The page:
The film opens in black & white and and the transformation to colour had a smile on my face. Despite the "fakeness" of some of the scenes (not all) Raimi does a decent job of not letting the effects overpower the film. Raimi steers the film in the right direction, but it is James Franco's shoulders it has to rest on. He is the type of actor that comes off as not really caring. It works in some films like Pineapple Express and he does manage to turn in some great performances, look at 127 days or Freaks & Geeks for that. Unfortunately I don't know if he has enough charisma and power to command a film like this. At times it looked like he was in the role, other times it felt like he couldn't care. Maybe it's his acting style, I can't really put my finger on it, but clearly Raimi sees something in him because he has worked with him previously on the Spiderman films.

Where the acting does work, marvellously and in every scene is Rachel Weisz and Michelle Williams. Two polar opposites that look like they actually enjoy the characters and the movie they are in. They elevate the material a bit to make the drama more tangible. Whereas without them I think the film would have fallen more flat. The drama and character choices didn't really bring me into the story. The film didn't feel like it took chances, or tried to have complex situations for the characters. It had mapped out beats, hit them and marched on.

It was nice seeing some nice Raimi touches in the final product. More than 25 years later and I still smile when I see Bruce Campbell getting hit in the face, knowing full well that it is Sam Raimi on the other end of the camera hitting him. Surprisingly, moments did indeed feel Evil Deadish to me, with the flying witches holding out their hands in a deadite possession form. But I digress. Oz is a good film, with weaknesses that bring it down. Raimi and two witches try their best to elevate some bland material and in the end we are left with a film that is neither great, nor memorable....just satisfactory enough.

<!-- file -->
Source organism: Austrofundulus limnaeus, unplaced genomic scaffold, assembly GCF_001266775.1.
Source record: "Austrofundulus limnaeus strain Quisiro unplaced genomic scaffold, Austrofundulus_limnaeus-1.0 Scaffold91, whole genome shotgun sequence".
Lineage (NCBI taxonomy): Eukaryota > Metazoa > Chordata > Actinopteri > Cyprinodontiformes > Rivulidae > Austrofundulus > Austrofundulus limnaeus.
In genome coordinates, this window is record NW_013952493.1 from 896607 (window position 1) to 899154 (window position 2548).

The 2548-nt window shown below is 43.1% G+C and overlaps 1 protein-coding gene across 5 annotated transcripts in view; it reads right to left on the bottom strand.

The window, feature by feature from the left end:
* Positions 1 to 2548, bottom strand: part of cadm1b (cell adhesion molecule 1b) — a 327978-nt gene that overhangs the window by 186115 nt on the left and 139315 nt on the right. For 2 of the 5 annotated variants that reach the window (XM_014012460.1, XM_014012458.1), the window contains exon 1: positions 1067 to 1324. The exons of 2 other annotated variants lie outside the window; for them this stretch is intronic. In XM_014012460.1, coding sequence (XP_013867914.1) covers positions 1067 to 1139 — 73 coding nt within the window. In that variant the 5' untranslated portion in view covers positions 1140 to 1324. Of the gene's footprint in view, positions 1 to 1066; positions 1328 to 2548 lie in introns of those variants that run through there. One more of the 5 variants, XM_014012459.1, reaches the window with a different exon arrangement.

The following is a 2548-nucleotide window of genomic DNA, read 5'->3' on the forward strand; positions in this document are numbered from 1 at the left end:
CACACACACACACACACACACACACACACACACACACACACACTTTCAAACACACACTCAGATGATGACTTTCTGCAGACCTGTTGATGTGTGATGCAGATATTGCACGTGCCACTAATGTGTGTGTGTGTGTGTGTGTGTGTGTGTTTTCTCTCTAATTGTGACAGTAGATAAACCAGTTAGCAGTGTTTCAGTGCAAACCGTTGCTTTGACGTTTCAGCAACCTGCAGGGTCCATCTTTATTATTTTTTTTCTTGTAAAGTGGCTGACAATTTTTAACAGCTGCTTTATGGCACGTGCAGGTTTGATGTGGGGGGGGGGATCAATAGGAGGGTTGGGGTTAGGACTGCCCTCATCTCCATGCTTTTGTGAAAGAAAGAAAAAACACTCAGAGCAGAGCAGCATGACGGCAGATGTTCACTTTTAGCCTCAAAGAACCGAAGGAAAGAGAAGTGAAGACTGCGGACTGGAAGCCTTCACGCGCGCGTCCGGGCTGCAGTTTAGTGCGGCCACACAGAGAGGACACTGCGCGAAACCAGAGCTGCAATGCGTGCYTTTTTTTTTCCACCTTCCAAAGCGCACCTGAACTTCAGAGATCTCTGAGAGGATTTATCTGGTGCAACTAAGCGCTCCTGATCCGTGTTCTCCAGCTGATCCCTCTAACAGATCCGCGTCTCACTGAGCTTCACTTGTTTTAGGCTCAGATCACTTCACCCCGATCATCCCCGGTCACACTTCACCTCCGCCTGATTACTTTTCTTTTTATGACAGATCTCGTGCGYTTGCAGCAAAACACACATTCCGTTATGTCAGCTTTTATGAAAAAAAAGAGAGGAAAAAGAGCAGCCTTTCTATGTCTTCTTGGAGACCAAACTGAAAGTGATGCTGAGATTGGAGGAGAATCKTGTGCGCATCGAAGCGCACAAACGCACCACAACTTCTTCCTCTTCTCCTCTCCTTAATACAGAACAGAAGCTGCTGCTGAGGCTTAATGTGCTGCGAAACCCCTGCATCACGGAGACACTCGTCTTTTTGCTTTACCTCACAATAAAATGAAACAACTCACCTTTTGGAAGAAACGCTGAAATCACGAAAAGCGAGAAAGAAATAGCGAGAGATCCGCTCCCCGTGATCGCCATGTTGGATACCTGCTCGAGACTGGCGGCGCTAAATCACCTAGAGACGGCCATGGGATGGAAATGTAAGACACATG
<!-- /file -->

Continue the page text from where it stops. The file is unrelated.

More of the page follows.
Reviewed by TheLittleSongbird5 / 10

The not so great and powerful Oz

I love anything to do with The Wizard of Oz. The story is a classic, and the 1939 Judy Garland film is for me one of the best films ever made. And I liked the idea of having a prequel to this story, and Oz the Great and Powerful had potential to be great in the right hands. I was kind of intrepid though as well because I heard a lot of bad things about it, and while it was not as bad as I'd heard it was a disappointment. And this was including me taking into account that it is a family movie and that any film should be judged on its own merits.

Oz the Great and Powerful does have a fair few things that redeem it. I loved the visuals, I thought on seeing the trailer that they looked amazing and on seeing the film itself I still stand by that. The colours are truly beautiful to look at and the cinematography and camera angles don't intrude too much and allow us to properly enjoy the visuals. The costumes and sets equally fanciful, Michelle Williams in particular looks radiant, while the CGI effects have moments where they are generic, but on the most part they're fine. Danny Elfman's score doesn't have the whimsical, poignant magic that his Edward Scissorhands score has for example, but it is both sparkling and rousing and you really feel a sense of fantasy and adventure when hearing it. When it comes to individual scenes, the highlight was the expertly done and thrilling tornado sequence, it looked great and didn't feel dragged out too long. And there are two performances that are good. Coming off the best was Rachel Weisz who is deliciously sassy and seductive. Michelle Williams occasionally comes across as a little too airy-fairy, but she also makes a good impression, being wondrous visually and being full of charm and benevolence.